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Davis, California

Sunday, March 3, 2024

Stuffed animals are for everyone, according to Davis locals

Plush toys often have nostalgic meaning for adults and can be beneficial for relieving stress


By KACEY CHAN — features@theaggie.org 


Through all its ups and downs, adulthood is certainly filled with stressors. At times, individuals may want to revisit the nostalgic simplicity of childhood. Many achieve this through collecting plush toys. On social media, a variety of childlike, stuffed toy lines including Squishmallows, Build-a-Bear and Jellycats have been trending recently. Whether students are dealing with anxiety and academic stress or are just in need of a little cheering up, stuffed toys provide a great deal of comfort for adults as well as children. 

Janis Lott, who co-owns the local business Newsbeat with her husband Terence, can certainly attest to the popularity of Jellycats in particular amongst students in Davis. 

“A lot of [Jellycat toys] go to adults,” Lott said. “A lot of students buy them for themselves, and I have heard so many stories of adults buying a toy for their loved ones.”

When someone enters Newsbeat, they are welcomed with a great selection of lovable plushes, from vegetables to quintessential bears. Lott recalled a myriad of stories, including one where someone bought a plush toy resembling a beet for their husband, which still hangs in his lab today. In another instance, a Ph.D. student bought stuffed vegetables resembling the actual ones he was studying, including a pumpkin to a strawberry.

Lott said she first started small when stocking the Jellycats plush line, not thinking the England-based brand’s product would reach the popularity it has today in the store. 

“I didn’t know at first and thought I could do it very basic, but turns out there’s a very rich demand,” Lott said. “We have a very international campus and they are very excited to see it. It had this life that sort of blossomed over time.” 

Jellycat markets itself as a brand providing a “lovable combination of soft squidginess and quirk[iness],” according to their website, which Lott said contributes to the brand’s appeal for college students.

“It’s just charming,” Lott said. “I think people like the comfort and cuteness they provide. So many people have bought the toys for someone else only to keep it and have to buy another toy again. They have a wide variety, so there’s just something for everyone.”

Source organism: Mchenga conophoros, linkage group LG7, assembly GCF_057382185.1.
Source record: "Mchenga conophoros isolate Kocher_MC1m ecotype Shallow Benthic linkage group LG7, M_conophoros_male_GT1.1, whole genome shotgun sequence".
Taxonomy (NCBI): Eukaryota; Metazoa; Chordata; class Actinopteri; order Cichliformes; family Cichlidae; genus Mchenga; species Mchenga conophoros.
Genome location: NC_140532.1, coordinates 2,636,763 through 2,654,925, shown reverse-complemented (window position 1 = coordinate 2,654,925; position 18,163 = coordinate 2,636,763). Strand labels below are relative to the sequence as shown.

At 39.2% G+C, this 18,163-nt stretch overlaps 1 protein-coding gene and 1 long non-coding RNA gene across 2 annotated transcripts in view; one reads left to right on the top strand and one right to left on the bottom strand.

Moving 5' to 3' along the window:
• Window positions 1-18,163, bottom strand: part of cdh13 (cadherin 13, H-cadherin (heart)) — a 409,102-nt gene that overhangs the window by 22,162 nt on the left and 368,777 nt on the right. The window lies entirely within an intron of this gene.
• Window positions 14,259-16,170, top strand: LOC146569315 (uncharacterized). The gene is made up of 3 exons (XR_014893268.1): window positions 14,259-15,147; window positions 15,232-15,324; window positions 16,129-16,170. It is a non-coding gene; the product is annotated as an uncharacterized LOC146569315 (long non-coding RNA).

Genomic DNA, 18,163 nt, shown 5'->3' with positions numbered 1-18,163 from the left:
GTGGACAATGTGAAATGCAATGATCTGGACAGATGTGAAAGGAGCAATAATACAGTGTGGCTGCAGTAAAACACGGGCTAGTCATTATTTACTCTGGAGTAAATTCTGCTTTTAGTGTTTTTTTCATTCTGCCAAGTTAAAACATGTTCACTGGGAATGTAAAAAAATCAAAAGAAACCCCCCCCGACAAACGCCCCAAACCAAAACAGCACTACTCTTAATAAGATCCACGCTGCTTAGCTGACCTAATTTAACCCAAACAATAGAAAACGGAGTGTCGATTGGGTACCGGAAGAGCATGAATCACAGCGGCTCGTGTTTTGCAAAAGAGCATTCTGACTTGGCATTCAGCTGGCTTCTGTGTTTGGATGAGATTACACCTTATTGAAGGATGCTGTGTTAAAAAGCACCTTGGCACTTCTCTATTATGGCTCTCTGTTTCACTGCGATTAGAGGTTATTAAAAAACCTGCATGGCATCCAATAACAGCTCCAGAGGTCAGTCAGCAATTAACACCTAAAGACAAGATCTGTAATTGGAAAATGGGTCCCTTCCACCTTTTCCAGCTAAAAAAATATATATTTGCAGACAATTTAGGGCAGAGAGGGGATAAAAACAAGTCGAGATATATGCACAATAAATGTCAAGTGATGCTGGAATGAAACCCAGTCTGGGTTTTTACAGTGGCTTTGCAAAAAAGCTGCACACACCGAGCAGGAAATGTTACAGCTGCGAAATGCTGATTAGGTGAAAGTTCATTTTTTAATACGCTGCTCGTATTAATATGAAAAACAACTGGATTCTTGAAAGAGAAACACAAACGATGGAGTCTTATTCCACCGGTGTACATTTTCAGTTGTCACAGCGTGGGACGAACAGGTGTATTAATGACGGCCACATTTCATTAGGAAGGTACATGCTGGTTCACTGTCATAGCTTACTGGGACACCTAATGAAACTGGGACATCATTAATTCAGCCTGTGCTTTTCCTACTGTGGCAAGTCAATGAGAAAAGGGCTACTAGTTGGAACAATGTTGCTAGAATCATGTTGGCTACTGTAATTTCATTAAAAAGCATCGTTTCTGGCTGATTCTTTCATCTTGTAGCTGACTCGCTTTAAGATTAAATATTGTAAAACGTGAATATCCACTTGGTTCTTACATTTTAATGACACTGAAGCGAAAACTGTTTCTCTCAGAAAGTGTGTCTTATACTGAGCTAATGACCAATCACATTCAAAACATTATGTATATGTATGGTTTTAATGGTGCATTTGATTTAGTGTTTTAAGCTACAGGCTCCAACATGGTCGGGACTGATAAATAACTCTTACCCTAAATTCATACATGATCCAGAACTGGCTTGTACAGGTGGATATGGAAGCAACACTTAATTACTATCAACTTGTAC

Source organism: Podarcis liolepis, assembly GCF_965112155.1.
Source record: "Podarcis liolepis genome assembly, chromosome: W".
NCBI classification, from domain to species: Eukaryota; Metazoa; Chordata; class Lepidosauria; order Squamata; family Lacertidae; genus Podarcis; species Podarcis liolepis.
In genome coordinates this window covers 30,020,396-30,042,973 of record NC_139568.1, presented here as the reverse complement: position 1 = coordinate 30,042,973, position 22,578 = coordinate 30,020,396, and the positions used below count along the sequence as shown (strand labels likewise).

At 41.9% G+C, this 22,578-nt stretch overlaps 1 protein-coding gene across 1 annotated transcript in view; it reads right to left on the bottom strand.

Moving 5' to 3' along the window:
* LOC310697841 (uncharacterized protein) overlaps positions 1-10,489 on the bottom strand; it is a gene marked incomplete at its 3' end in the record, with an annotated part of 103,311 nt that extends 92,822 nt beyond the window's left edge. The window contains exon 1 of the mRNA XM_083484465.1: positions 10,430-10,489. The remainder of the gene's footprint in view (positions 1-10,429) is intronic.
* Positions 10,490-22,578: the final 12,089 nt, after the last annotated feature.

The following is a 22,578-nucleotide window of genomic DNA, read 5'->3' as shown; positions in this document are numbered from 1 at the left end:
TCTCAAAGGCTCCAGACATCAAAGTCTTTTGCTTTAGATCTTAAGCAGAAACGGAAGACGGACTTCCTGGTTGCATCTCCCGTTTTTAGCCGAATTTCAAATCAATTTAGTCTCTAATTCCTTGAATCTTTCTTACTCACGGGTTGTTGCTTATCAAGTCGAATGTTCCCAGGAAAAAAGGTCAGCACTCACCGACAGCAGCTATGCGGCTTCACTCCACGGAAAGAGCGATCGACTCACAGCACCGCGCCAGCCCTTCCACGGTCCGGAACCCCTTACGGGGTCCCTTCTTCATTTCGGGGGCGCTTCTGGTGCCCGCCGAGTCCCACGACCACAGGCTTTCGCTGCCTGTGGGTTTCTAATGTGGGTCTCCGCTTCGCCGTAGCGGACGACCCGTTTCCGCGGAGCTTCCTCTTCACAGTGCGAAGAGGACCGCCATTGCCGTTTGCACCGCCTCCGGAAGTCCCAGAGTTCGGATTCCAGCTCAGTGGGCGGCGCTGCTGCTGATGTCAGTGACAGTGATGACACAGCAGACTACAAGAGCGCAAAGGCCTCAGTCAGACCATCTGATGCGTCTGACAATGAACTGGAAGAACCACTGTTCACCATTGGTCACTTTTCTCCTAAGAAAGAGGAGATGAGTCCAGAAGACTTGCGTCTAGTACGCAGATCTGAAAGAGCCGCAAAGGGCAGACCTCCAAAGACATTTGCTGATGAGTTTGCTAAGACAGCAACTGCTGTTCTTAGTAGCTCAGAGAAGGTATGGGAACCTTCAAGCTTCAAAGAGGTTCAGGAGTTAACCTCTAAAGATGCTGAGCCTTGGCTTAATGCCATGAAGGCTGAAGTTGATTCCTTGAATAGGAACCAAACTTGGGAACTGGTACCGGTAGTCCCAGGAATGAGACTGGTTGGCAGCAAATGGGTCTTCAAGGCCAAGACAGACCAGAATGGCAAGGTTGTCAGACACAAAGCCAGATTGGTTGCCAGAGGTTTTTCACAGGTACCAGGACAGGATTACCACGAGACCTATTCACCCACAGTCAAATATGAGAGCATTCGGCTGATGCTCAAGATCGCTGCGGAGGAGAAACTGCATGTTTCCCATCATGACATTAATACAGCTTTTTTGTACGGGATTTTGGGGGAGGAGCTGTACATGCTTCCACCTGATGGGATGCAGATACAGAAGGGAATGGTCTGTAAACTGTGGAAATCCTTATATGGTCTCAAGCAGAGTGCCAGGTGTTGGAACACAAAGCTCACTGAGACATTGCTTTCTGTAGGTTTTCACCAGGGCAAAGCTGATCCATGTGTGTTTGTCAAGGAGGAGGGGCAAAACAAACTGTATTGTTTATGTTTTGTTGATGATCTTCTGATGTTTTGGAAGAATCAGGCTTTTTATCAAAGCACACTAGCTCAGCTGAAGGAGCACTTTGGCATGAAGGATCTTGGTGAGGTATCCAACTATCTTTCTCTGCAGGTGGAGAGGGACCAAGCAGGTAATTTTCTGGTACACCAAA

An Vuong, a third-year biotechnology major, has accumulated a collection of stuffed toys over time. 

“I think what makes me attached to my stuffed animals is mainly what they mean to me personally and the physical touch of them,” Vuong wrote in a direct message on Discord. “I like to be around my plushes and hold them because it gives me a sense of peace. It feels like home with them in my room or on my bed.”

The student pointed to childhood nostalgia and stress relief as key reasons for why adults still collect stuffed toys. 

“For me at least, there’s a lot of memories and emotional attachments surrounding the plushies I was around,” Vuong wrote. “My favorite one is still my Yoshi one that I still have [from] when I was about nine.”

Lott also said that the tactile feeling of the toys is a big factor in the childlike comfort the toys provide for her customers. 

“Virtually all [Jellycat] plushies are suited for birth,” Lott said. “The quality of the fabric is so high, you could give one to a newborn and it’d be safe for them.”

Furthermore, multiple studies have revealed benefits for adults owning stuffed toys. In one study conducted in 2016, it was found that hugging a stuffed animal during group therapy sessions improved college students’ ability to comfort themselves. According to an article from UC Berkeley’s Greater Good Science Center, this action can release the hormone oxytocin, which can be helpful in reducing reactivity to stress.

Lott noticed stuffed animals become more popular during the COVID-19 pandemic and lockdown when Newsbeat was one of few businesses in downtown Davis that remained open. 

“Jellycats were especially good for us during COVID because they helped us make the bottom line,” Lott said. “A lot of people were seeking comfort during those times and they were essential for us in making ends meet.”

When school or work gets overwhelming, finding an adorable stuffed companion to hug is one option to relieve stress. 

“If I could, I would stop the world to catch up on my work,” Lott said. “But in the meantime, I’ve got my stuffed friend, Bo Bigfoot, and my dog.”

 Written by: Kacey Chan — features@theaggie.org